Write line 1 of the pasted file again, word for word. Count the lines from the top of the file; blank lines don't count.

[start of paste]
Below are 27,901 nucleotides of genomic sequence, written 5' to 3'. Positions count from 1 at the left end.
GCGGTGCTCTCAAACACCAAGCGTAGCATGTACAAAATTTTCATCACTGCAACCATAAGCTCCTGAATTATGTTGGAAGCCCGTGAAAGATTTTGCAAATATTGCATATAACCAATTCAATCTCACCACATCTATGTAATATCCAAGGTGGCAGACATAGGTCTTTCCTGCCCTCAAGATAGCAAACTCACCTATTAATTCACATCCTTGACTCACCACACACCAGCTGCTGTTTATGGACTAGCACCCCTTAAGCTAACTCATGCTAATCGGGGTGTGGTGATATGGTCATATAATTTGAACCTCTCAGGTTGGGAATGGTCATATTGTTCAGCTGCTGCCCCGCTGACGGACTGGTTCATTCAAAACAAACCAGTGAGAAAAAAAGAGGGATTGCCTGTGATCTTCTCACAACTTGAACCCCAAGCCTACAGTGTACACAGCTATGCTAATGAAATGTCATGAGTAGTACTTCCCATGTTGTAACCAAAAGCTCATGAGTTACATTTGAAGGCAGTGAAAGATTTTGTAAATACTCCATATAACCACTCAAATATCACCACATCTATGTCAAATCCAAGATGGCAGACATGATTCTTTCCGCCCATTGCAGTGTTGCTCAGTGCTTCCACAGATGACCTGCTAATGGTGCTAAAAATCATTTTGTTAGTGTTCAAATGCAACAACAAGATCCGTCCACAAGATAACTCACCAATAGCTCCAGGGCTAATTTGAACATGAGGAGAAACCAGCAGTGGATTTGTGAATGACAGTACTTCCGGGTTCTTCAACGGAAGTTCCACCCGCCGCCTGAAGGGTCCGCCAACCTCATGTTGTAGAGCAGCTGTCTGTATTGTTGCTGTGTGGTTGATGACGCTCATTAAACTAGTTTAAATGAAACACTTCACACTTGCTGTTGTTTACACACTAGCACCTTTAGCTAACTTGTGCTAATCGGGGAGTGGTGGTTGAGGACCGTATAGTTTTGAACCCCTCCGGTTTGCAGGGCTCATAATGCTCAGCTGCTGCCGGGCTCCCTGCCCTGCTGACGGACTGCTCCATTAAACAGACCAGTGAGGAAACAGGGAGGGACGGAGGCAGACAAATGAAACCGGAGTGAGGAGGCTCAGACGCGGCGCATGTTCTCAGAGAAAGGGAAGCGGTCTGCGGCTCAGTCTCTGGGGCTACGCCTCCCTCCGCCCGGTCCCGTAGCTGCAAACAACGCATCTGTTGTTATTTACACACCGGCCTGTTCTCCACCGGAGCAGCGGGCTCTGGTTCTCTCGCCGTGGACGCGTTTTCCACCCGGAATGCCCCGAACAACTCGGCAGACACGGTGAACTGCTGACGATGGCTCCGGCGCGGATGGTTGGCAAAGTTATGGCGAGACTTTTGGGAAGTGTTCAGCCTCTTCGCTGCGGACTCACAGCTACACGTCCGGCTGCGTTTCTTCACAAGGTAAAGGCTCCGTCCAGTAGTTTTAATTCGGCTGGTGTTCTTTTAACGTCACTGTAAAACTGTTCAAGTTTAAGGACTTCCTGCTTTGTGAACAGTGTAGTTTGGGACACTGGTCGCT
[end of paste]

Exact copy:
Below are 27,901 nucleotides of genomic sequence, written 5' to 3'. Positions count from 1 at the left end.